I liked the casting, some very good choices were made. Hera Hilmar is an impressive outsider, determined to her cause, trusting nobody. Robert Sheehan plays the big step from librarian to action hero very well, doesn't know how to talk to Hester at first, looking a little bit clumsy next to warriors like Anna Fang, that is perfect for the part, a character that needs to grow up to unforeseen tasks. We have an impressive bad guy with Hugo Weaving who knows a bad guy is more believable if he also has good sides, for example caring about his daughter Katherine. The script is mostly limiting him to a guy who wants the power of ancient technology just to wreak havoc - yet that's not the actor's fault. Stephen Lang picks up the seemingly impossible task to play a soulless being with a lot of soul and is brilliant at it. To cut a long story short: enjoy it for what 'Mortal Engines' is, a big show with too familiar story line.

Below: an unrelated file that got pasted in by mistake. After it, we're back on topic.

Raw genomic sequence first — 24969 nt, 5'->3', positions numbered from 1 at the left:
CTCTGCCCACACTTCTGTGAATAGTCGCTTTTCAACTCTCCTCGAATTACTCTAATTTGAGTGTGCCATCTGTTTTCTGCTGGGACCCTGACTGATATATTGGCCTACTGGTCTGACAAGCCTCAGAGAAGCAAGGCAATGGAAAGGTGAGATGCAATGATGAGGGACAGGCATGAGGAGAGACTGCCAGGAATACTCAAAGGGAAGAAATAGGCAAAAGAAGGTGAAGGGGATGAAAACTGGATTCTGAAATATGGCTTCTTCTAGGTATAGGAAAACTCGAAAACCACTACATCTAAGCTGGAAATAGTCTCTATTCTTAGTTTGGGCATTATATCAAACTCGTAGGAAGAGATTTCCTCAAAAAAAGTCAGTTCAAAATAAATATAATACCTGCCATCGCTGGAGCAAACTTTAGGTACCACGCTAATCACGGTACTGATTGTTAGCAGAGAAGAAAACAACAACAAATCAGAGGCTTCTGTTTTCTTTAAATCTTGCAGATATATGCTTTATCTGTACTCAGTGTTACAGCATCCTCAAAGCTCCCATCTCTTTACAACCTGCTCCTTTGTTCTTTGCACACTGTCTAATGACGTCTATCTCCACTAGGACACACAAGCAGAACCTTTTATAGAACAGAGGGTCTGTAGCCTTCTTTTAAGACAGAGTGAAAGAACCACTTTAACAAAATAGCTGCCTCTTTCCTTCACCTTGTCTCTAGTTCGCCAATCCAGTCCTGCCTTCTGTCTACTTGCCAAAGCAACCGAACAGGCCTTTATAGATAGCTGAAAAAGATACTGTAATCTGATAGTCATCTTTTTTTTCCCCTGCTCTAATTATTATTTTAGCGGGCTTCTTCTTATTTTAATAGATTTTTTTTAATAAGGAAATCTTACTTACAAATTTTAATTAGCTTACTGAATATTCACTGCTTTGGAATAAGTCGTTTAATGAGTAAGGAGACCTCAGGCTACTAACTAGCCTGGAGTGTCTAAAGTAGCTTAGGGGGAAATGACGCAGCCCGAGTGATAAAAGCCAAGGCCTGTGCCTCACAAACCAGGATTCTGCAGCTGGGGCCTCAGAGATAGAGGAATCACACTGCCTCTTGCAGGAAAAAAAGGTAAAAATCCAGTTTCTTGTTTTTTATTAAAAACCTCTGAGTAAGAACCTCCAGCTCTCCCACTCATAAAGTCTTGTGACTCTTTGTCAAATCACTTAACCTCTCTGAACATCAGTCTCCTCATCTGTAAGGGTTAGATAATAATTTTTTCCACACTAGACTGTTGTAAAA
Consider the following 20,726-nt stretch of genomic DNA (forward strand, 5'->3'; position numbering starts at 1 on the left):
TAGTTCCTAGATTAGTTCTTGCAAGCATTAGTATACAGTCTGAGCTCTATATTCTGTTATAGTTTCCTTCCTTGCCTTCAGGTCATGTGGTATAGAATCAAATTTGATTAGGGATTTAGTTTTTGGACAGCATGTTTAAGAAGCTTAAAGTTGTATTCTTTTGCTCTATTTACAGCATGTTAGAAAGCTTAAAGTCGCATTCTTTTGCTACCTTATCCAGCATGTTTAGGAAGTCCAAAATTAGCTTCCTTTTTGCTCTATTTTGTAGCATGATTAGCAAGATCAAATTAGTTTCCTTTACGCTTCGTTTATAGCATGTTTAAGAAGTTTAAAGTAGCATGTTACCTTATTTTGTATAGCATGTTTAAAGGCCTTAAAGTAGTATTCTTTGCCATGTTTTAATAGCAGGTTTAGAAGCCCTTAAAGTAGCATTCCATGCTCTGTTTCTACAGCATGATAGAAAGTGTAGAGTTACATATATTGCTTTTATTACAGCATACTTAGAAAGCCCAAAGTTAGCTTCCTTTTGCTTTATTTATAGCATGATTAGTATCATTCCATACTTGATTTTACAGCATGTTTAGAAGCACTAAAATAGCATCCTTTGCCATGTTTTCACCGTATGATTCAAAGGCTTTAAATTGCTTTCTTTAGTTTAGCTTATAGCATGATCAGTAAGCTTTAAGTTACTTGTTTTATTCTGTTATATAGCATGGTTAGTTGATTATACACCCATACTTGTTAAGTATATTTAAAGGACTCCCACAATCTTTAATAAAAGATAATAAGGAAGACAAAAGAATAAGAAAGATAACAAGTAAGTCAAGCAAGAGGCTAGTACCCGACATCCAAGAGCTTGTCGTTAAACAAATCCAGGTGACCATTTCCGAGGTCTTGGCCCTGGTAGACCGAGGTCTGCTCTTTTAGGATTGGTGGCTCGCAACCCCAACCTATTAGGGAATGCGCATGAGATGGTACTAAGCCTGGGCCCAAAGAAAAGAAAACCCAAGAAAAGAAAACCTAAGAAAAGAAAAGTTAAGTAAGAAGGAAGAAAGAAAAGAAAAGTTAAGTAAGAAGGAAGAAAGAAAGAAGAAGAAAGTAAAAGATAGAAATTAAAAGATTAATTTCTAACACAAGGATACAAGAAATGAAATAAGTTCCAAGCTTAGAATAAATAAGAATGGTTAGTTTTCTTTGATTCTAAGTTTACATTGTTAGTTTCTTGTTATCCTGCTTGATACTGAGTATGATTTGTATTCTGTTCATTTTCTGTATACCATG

The Widow (2019)
Three years after her husband disappeared due to a plane crash in Congo, his 'widow' discovers faint traces that he may still be alive. She flies down to Africa and starts an investigation that may be clumsy (she does not even speak French), but her stubbornness takes her through in one piece somehow. What she finds is however not what she expected, and to unknown enemies, her investigation about the plane crash is not welcome...